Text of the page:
Price Blair, PhD

Assistant Professor of Biology and Biomedical Science
Assistant Professor, Doctor of Physical Therapy Program
Assistant Professor, Physician Assistant Medicine

Price Blair


Degrees and Certifications

  • PhD, Pharmacology, Boston University, 2008
  • BA Chemistry, BA Classics, Washington & Lee University, 2002


  • Assistant Professor of Biology: Lynchburg College, 2010 – Present
  • Adjunct Faculty Member: Fisher College
  • Post-Doctoral Research Fellow: Division of Hemostasis and Thrombosis, Beth Israel Deaconess Medical Center/Harvard Medical School
  • Graduate Research Assistant: Boston University School of Medicine

Teaching Areas

  • Human Anatomy
  • Human Physiology
  • Pharmacology
  • Pathology
  • Molecular Cell Biology

Professional Interests/Research

My research interests stem from my work as a graduate student in the laboratory of Dr. Jane Freedman (BUSM) and my work as a post-doctoral research fellow in the laboratory of Dr. Robert Flaumenhaft (BIDMC/HMS). I am primarily interested in the role that platelets play in the processes of hemostasis, thrombosis, and inflammation. In particular, I am fascinated by:

  1. The differential functions of platelet dense granules and alpha granules in thrombus formation and inflammation, respectively;
  2. The molecular mechanisms regulating packaging and secretion of platelet granules;
  3. The transcriptional control of thrombopoeisis; and
  4. The molecular mechanisms regulating platelet-bacteria interactions.

Most recently, I have been investigating the potential role of an RNA-binding protein – hematopoietic zinc finger (HZF) – in the synthesis and/or packaging of platelet alpha-granule proteins. In mice, HZF deficiency results in decreased platelet alpha granules, as well as absence of select alpha granules substances (Kimura et al, J Exp Med, 2002). In humans, a rare but serious bleeding disorder known as Gray Platelet Syndrome is associated with reduced or absent platelet alpha granules. It is our hope that elucidation of the molecular mechanisms underlying platelet granule formation will us better understand the etiology of Gray Platelet Syndrome and potentially other bleeding disorders.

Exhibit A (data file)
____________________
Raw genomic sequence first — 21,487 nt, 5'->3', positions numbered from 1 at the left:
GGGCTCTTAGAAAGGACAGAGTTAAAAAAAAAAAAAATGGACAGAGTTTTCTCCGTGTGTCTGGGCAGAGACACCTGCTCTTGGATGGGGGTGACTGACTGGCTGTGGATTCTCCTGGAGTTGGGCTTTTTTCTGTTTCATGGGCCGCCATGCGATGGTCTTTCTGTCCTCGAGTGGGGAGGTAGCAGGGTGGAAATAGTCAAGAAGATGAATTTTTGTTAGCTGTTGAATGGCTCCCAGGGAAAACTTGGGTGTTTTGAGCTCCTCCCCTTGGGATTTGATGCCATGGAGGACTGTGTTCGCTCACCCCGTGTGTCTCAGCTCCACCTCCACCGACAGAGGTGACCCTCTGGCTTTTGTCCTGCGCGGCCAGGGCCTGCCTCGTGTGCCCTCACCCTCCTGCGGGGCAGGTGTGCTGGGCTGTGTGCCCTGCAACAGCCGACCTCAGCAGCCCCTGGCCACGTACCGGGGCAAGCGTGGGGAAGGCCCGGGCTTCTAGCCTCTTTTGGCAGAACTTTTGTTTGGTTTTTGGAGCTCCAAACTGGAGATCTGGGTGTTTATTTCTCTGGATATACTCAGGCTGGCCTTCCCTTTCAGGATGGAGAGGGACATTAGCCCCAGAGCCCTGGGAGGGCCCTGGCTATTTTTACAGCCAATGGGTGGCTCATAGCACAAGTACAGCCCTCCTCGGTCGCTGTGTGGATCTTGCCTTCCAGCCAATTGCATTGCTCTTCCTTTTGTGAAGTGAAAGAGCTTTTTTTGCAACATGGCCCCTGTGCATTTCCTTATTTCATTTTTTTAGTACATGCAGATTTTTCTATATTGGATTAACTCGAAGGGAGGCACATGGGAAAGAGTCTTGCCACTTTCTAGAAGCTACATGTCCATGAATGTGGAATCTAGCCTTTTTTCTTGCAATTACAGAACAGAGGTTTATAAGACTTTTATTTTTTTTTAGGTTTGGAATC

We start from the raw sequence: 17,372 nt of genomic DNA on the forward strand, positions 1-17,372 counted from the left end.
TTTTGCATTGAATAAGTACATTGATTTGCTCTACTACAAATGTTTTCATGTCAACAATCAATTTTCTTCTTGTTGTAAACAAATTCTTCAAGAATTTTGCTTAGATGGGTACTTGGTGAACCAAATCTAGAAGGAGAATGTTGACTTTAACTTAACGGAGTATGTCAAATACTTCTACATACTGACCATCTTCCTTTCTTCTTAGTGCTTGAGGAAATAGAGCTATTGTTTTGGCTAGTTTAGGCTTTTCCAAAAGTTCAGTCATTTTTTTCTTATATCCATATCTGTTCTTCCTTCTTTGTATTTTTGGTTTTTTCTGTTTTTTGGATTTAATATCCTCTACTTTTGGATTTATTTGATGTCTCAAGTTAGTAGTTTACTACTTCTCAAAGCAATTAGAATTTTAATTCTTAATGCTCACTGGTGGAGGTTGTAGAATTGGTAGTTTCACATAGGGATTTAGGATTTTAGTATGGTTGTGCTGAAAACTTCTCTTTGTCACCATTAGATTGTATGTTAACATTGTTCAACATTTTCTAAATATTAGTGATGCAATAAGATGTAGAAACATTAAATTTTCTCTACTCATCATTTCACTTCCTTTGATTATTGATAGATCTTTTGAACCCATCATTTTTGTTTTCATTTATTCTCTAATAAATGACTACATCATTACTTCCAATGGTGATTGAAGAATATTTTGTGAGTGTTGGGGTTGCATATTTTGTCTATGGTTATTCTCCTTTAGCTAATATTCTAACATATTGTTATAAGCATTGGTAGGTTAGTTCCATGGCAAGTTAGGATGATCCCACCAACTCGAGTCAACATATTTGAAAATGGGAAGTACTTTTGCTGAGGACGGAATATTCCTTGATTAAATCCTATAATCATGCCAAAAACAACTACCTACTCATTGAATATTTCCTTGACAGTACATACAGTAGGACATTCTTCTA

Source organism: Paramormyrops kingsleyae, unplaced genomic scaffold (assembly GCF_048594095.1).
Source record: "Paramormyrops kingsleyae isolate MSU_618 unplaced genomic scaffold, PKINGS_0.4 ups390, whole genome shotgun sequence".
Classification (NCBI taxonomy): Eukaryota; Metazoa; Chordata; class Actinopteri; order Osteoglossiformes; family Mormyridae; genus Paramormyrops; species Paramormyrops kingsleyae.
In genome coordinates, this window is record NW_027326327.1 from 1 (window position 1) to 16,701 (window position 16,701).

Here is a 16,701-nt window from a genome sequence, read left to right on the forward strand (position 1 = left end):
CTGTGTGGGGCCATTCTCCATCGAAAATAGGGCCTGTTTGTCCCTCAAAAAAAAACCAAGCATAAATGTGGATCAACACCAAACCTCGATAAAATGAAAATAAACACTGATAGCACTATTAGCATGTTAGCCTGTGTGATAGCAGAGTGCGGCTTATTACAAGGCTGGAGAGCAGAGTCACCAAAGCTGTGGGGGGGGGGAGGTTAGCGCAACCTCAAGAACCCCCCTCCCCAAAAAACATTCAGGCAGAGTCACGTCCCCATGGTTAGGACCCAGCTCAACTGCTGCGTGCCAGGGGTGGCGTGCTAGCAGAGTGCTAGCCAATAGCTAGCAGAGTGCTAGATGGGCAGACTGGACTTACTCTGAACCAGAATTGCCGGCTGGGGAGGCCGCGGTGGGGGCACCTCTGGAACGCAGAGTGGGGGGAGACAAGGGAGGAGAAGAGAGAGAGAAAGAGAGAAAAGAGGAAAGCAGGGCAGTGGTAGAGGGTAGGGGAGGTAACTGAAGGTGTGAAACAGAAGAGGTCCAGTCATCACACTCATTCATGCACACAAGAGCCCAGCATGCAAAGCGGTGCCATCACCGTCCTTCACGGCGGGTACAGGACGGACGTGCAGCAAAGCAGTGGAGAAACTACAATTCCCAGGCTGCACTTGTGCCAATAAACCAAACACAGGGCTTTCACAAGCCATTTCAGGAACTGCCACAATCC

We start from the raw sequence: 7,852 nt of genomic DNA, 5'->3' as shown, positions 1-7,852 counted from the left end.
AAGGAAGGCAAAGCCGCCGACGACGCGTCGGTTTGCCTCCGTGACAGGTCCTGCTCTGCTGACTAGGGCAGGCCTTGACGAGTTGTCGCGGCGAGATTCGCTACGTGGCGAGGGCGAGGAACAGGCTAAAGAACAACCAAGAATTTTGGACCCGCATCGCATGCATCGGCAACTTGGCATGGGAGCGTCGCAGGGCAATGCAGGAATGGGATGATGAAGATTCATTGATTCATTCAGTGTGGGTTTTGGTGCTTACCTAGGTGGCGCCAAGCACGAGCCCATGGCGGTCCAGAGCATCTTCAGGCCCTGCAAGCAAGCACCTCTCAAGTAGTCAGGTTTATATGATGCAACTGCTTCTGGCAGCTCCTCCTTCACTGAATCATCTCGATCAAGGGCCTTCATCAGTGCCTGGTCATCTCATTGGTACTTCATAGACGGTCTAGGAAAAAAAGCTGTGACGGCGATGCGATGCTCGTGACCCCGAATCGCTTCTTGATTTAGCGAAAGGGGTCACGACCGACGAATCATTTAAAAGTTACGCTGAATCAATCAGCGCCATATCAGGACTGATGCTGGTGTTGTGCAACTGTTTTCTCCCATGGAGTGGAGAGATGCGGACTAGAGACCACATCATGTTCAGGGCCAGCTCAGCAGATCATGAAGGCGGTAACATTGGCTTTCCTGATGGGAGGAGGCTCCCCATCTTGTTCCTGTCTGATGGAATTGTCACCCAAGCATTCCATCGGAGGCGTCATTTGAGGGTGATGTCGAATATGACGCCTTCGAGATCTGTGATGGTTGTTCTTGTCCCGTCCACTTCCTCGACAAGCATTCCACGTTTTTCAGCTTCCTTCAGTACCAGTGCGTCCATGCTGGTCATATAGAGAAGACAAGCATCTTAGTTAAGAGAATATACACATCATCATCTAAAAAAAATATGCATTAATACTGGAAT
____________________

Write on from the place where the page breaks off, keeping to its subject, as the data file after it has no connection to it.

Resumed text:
Selected Examples of My Work

  • Liu J, Gao BB, Clermont AC, Blair P, Chilcote TJ, Sinha A, Flaumenhaft R, and Feener EP. 2011. Hyperglycemia-induced cerebral hematoma expansion is mediated by plasma kallikrein. Nature Medicine17(2):206-210.
  • Dowal L, Sims DS, Dilks JR, Blair P, Beaudry S, Denker BM, Koukos G, Kuliopulos A, and Flaumrnhaft R. 2011. Identification of an antithrombotic allosteric modulator that acts through helix 8 of PAR1. Proceedings of the National Academy of Sciences USA 108(7):2951-2956.
  • Woronowicz K, Dilks JR, Rosenvayn N, Dowal L, Blair PS, Peters CG, Woronowicz L, Flaumenhaft R. 2010. The platelet actin cytoskeleton associates with SNAREs and participates in alpha granule secretion. Biochemistry 49(21): 4533-42.
  • Blair P, Flaumenhaft R. 2009. Platelet alpha-granules: basic biology and clinical correlates. Blood Reviews23(4):177-89.
  • Graham GJ, Ren Q, Dilks JR, Blair P, Whiteheart SW, Flaumenhaft R. 2009. Endobrevin/VAMP-8-dependent dense granule release mediates thrombus formation in vivo. Blood 114(5): 1083-90.
  • Blair P, Rex S, Vitseva O, Beaulieu L, Tanriverdi K, Chakrabarti S, Hayashi C, Genco CA, Iafrati M, Freedman JE. 2009. Stimulation of Toll-like receptor 2 in human platelets induces a thromboinflammatory response through activation of phosphoinositide 3-kinase. Circulation Research 104(3):346-54.
  • Blair P, Freedman JE. 2008. Aspirin resistance in atherosclerosis. Current Atherosclerosis Reports10(2):149-57.
  • Vanichakarn P, Blair P, Wu C, Freedman JE, Chakrabarti S. 2008. Neutrophil CD40 enhances platelet-mediated inflammation. Thrombosis Research 122(3):346-58.
  • Chakrabarti S, Blair P, Freedman JE. 2007. CD40-40L signaling in vascular inflammation. Journal of Biological Chemistry 282(25):18307-17.

Professional Associations and Affiliations

  • International Society of Thrombosis and Hemostasis